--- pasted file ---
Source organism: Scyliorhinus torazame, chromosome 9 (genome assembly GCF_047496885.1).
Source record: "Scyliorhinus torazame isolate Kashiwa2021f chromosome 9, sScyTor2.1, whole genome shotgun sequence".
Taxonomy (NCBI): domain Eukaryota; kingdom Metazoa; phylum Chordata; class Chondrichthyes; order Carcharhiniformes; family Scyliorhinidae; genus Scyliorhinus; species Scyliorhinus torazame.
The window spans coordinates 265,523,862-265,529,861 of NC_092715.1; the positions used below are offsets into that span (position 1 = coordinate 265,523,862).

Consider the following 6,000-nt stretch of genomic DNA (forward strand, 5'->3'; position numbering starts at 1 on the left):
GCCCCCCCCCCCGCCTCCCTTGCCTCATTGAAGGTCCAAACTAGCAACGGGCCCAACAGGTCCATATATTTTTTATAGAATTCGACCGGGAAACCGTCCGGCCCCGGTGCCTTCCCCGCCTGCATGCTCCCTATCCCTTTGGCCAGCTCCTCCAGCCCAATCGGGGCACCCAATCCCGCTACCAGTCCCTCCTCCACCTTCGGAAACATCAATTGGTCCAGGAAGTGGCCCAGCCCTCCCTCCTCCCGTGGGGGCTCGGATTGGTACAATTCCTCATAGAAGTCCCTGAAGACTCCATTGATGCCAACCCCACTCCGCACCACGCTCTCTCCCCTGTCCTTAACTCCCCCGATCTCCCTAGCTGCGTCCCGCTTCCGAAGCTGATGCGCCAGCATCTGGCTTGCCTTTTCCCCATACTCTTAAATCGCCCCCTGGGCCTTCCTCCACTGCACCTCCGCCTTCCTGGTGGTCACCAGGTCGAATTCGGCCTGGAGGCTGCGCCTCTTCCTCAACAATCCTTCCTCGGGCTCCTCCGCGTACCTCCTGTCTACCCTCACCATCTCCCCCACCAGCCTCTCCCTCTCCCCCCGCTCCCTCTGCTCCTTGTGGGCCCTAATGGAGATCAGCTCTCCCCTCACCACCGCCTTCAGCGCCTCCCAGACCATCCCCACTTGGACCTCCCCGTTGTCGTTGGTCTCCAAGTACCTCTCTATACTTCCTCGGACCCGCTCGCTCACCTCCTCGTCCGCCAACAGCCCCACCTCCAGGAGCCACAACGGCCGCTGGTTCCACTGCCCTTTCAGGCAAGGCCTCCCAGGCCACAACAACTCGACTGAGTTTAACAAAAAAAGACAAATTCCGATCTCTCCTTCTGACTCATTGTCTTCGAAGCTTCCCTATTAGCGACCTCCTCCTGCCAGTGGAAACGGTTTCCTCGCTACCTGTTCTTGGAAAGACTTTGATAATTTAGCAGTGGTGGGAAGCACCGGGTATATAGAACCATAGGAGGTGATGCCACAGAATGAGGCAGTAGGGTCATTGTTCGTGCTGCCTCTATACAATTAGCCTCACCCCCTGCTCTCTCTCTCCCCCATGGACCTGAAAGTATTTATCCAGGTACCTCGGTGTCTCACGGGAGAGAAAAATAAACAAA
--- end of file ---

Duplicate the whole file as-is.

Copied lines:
Source organism: Scyliorhinus torazame, chromosome 9 (genome assembly GCF_047496885.1).
Source record: "Scyliorhinus torazame isolate Kashiwa2021f chromosome 9, sScyTor2.1, whole genome shotgun sequence".
Taxonomy (NCBI): domain Eukaryota; kingdom Metazoa; phylum Chordata; class Chondrichthyes; order Carcharhiniformes; family Scyliorhinidae; genus Scyliorhinus; species Scyliorhinus torazame.
The window spans coordinates 265,523,862-265,529,861 of NC_092715.1; the positions used below are offsets into that span (position 1 = coordinate 265,523,862).

Consider the following 6,000-nt stretch of genomic DNA (forward strand, 5'->3'; position numbering starts at 1 on the left):
GCCCCCCCCCCCGCCTCCCTTGCCTCATTGAAGGTCCAAACTAGCAACGGGCCCAACAGGTCCATATATTTTTTATAGAATTCGACCGGGAAACCGTCCGGCCCCGGTGCCTTCCCCGCCTGCATGCTCCCTATCCCTTTGGCCAGCTCCTCCAGCCCAATCGGGGCACCCAATCCCGCTACCAGTCCCTCCTCCACCTTCGGAAACATCAATTGGTCCAGGAAGTGGCCCAGCCCTCCCTCCTCCCGTGGGGGCTCGGATTGGTACAATTCCTCATAGAAGTCCCTGAAGACTCCATTGATGCCAACCCCACTCCGCACCACGCTCTCTCCCCTGTCCTTAACTCCCCCGATCTCCCTAGCTGCGTCCCGCTTCCGAAGCTGATGCGCCAGCATCTGGCTTGCCTTTTCCCCATACTCTTAAATCGCCCCCTGGGCCTTCCTCCACTGCACCTCCGCCTTCCTGGTGGTCACCAGGTCGAATTCGGCCTGGAGGCTGCGCCTCTTCCTCAACAATCCTTCCTCGGGCTCCTCCGCGTACCTCCTGTCTACCCTCACCATCTCCCCCACCAGCCTCTCCCTCTCCCCCCGCTCCCTCTGCTCCTTGTGGGCCCTAATGGAGATCAGCTCTCCCCTCACCACCGCCTTCAGCGCCTCCCAGACCATCCCCACTTGGACCTCCCCGTTGTCGTTGGTCTCCAAGTACCTCTCTATACTTCCTCGGACCCGCTCGCTCACCTCCTCGTCCGCCAACAGCCCCACCTCCAGGAGCCACAACGGCCGCTGGTTCCACTGCCCTTTCAGGCAAGGCCTCCCAGGCCACAACAACTCGACTGAGTTTAACAAAAAAAGACAAATTCCGATCTCTCCTTCTGACTCATTGTCTTCGAAGCTTCCCTATTAGCGACCTCCTCCTGCCAGTGGAAACGGTTTCCTCGCTACCTGTTCTTGGAAAGACTTTGATAATTTAGCAGTGGTGGGAAGCACCGGGTATATAGAACCATAGGAGGTGATGCCACAGAATGAGGCAGTAGGGTCATTGTTCGTGCTGCCTCTATACAATTAGCCTCACCCCCTGCTCTCTCTCTCCCCCATGGACCTGAAAGTATTTATCCAGGTACCTCGGTGTCTCACGGGAGAGAAAAATAAACAAA